At the south pole of the moon is a giant crater called the South Pole-Aitken Basin, about 2500 kilometres across. It is thought to have been created by a large asteroid striking the moon 4 billion years ago and is among the largest craters in the solar system. Now researchers say the remains of that asteroid may have been found under the lunar surface.
The very oldest pieces of rock on Earth - zircon crystals - are likely to have formed in the craters left by violent asteroids. This contradicts the previous belief that they were created by Earth's plate tectonics shortly after it formed. The discovery was made by scientists who studied zircons in the Sudbury impact crater in Ontario, and found them to be no different from an ancient set. The discovery was made by scientists who studied zircons crystals (pictured) in the Sudbury impact crater in Ontario. Rocks that formed over the course of Earth's history allow geologists to infer things such as when water first appeared on the planet, how our climate has varied, and even where life came from.
Scientists have succeeded in creating what they called the first-ever artificial crater on an asteroid, a step toward shedding light on how the solar system evolved, the Japan Aerospace Exploration Agency said Thursday. The announcement comes after the Hayabusa2 probe fired an explosive device April 5 at the Ryugu asteroid, around 340 million kilometers from Earth, to blast a crater in the surface and scoop up material, aiming to reveal more about the origins of life on Earth. Yuichi Tsuda, Hayabusa2 project manager, told reporters they confirmed the crater from images captured by the probe located 1,700 meters (5,500 feet) from the asteroid's surface. "Creating an artificial crater with an impactor and observing it in detail afterward is a world-first attempt," Tsuda said. "This is a big success."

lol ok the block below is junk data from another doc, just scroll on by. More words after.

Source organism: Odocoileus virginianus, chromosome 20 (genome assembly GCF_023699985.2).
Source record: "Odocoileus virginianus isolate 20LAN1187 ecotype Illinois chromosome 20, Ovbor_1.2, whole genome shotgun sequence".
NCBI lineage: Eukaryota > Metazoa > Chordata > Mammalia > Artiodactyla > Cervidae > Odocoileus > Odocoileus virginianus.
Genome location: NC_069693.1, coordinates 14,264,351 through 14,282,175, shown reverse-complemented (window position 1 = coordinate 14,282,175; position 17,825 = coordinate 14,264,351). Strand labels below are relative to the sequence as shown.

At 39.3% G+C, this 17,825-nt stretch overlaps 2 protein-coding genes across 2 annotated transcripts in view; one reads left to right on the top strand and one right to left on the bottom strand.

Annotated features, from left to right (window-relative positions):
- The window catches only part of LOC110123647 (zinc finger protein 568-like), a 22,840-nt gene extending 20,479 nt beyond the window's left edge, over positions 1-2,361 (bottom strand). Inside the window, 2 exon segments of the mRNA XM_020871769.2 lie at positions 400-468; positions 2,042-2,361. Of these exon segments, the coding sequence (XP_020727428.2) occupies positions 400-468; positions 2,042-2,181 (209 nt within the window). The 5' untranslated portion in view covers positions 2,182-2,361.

Japan's space agency said Thursday 10 other smaller man-made craters had been found on an asteroid after its Hayabusa2 space probe produced an artificial crater last month as part of its mission to explore the origin of life and the evolution of the solar system. When the asteroid explorer fired a metal object at the Ryugu asteroid on April 5 to create a crater in the world's first-of-its-kind experiment, scattered fragments of the impactor made other craters, about 1 meter in diameter, the Japan Aerospace Exploration Agency said. The newly discovered craters along with the initial one found earlier -- which is about 10 meters in diameter and 2 to 3 meters in depth -- are expected to help the agency examine the surface of the asteroid and estimate its age, according to JAXA. The agency will continue to investigate the surface of Ryugu, around 340 million kilometers from Earth, in the hope that by June it will have found a suitable site for Hayabusa2 to collect more surface samples following the first such procedure in February. Launched in December 2014 from the Tanegashima Space Center in southwestern Japan, Hayabusa2 reached Ryugu last June and is scheduled to return to Earth around the end of 2020 after completing its mission.